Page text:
I’m not going to “rate myself” this week, as I’m sure I wouldn’t even earn 1 out of 5 stars. I will however pick up on last blog’s theme of the tension between a firm schedule and the need for flexibility. Even the strongest and tallest of structures must incorporate some flexibility or they risk crumbling when the earth decides to shake. I’ve been working these past weeks on modifying my schedule in order to make it more stable in the storm. And believe me; the waves have been rising and the boat has been rocking of late!

A friend recently compared grief to waves on the ocean. I think that’s a fair description. Always some churning under the surface but interspersed with moments of calm and stormy swells. The last few weeks I’ve had quite a few tidal waves. This makes it difficult to keep life on track. That is where the blessing of the flexible schedule comes in.

I told you last post that I see my ‘to do’ items as residing within a time block that hangs like a panel from a frame. This visual serves me well. If I spend an hour crying in the corner instead of accomplishing the scheduled task, I simply remove that panel from the frame of my schedule. If it’s a panel containing a daily activity like exercise or personal study, I discard it entirely. I will pick back up on it when the item is repeated the next day. No “catching up”. Playing catch up is a schedule destroyer. If it is a critical work task, then I may take that panel and move it to a new section of the framework. Here’s were the built in flexibility I was talking about comes into play.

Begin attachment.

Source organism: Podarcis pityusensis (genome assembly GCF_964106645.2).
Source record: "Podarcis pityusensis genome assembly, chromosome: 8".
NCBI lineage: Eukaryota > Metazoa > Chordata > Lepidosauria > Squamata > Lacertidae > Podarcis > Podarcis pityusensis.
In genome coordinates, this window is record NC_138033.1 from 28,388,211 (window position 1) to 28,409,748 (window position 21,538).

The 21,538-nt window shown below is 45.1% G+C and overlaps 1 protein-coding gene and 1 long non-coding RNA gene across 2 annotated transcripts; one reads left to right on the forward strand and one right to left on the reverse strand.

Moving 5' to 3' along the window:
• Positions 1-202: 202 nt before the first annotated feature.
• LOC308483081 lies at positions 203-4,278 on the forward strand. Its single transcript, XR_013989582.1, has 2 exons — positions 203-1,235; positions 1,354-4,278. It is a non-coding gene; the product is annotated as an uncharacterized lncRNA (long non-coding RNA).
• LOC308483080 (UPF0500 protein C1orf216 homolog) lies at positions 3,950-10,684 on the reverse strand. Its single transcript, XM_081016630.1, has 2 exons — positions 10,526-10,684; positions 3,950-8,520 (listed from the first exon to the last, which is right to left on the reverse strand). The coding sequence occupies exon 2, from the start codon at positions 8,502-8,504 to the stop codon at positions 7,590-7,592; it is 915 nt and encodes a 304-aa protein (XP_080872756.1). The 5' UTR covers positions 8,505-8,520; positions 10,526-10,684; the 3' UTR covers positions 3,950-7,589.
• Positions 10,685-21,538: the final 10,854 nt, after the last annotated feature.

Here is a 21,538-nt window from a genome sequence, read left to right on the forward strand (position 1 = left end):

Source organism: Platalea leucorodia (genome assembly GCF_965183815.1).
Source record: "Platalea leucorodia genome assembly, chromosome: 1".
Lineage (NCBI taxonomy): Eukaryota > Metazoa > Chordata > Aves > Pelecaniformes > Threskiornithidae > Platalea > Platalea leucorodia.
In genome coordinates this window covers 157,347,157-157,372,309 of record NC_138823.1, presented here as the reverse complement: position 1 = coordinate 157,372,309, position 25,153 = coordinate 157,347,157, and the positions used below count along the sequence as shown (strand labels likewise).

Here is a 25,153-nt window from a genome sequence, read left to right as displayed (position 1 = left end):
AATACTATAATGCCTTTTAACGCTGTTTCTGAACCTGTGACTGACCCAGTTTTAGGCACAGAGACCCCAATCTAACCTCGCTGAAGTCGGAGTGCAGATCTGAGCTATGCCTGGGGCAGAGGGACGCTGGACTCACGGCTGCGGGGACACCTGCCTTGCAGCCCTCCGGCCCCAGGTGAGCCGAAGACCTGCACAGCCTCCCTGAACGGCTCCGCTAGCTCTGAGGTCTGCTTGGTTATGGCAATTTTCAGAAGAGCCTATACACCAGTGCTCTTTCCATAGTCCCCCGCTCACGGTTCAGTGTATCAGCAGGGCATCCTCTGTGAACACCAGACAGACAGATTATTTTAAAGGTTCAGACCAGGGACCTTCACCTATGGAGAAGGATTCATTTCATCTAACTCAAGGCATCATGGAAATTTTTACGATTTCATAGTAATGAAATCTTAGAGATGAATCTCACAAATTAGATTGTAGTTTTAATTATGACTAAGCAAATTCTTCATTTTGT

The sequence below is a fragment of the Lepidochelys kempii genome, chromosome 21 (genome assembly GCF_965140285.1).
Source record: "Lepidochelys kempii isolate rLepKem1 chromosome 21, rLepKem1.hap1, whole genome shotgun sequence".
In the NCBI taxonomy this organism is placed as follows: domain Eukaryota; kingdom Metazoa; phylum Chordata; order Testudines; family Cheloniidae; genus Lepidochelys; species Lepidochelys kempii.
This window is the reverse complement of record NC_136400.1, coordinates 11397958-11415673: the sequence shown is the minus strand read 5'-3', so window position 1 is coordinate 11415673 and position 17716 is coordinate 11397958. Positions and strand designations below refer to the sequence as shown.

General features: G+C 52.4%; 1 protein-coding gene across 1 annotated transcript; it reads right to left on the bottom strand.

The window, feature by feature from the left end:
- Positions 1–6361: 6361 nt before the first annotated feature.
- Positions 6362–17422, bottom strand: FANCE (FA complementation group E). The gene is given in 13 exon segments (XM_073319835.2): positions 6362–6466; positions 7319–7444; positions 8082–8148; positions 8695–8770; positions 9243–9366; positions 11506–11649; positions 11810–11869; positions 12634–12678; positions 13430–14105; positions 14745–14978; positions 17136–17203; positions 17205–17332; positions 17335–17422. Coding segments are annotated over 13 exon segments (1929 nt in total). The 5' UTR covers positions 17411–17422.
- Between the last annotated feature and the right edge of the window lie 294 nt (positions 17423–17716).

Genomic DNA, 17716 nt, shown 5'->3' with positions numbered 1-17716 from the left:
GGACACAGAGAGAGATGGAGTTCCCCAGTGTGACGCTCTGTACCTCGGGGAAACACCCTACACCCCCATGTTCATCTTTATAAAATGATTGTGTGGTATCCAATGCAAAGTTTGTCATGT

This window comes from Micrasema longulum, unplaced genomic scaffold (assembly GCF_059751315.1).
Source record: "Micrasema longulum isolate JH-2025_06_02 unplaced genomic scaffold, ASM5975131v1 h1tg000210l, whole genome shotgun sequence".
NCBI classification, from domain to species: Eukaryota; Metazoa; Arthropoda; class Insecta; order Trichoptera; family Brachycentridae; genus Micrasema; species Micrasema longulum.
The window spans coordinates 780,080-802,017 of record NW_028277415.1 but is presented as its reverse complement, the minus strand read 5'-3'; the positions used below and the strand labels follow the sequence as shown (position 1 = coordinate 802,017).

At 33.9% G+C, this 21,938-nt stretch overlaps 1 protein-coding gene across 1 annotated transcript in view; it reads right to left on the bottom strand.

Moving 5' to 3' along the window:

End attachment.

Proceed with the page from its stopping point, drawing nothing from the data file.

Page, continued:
Any schedule with any hope of maintaining its framework must have MARGIN built in to it.

Think of the margin in a book. Imagine taking that out. With text running continually from top to bottom, side to side with no white space. Our eyes would be tired and our brains overwhelmed. We need margins in our books. And we need margin in our lives too. Without it, we will not only be exhausted, but one line of life would spill into the next and any unforeseen addition to the story would cause a terrible, illegible, overlapping jumble. The whole framework of schedule comes crashing down without margin.

Margin means padding the schedule. If something usually takes an hour and a half, schedule it for two hours. That means if an unexpected need comes up, you have wiggle room. Margin means having an occasional blank hour on the schedule, maybe not daily but certainly within the week. As a pastor, if I don’t have margin and a congregant requires my attention, I run the risk of looking at people as interruptions rather than seeing them as they are, my main reason for ministering.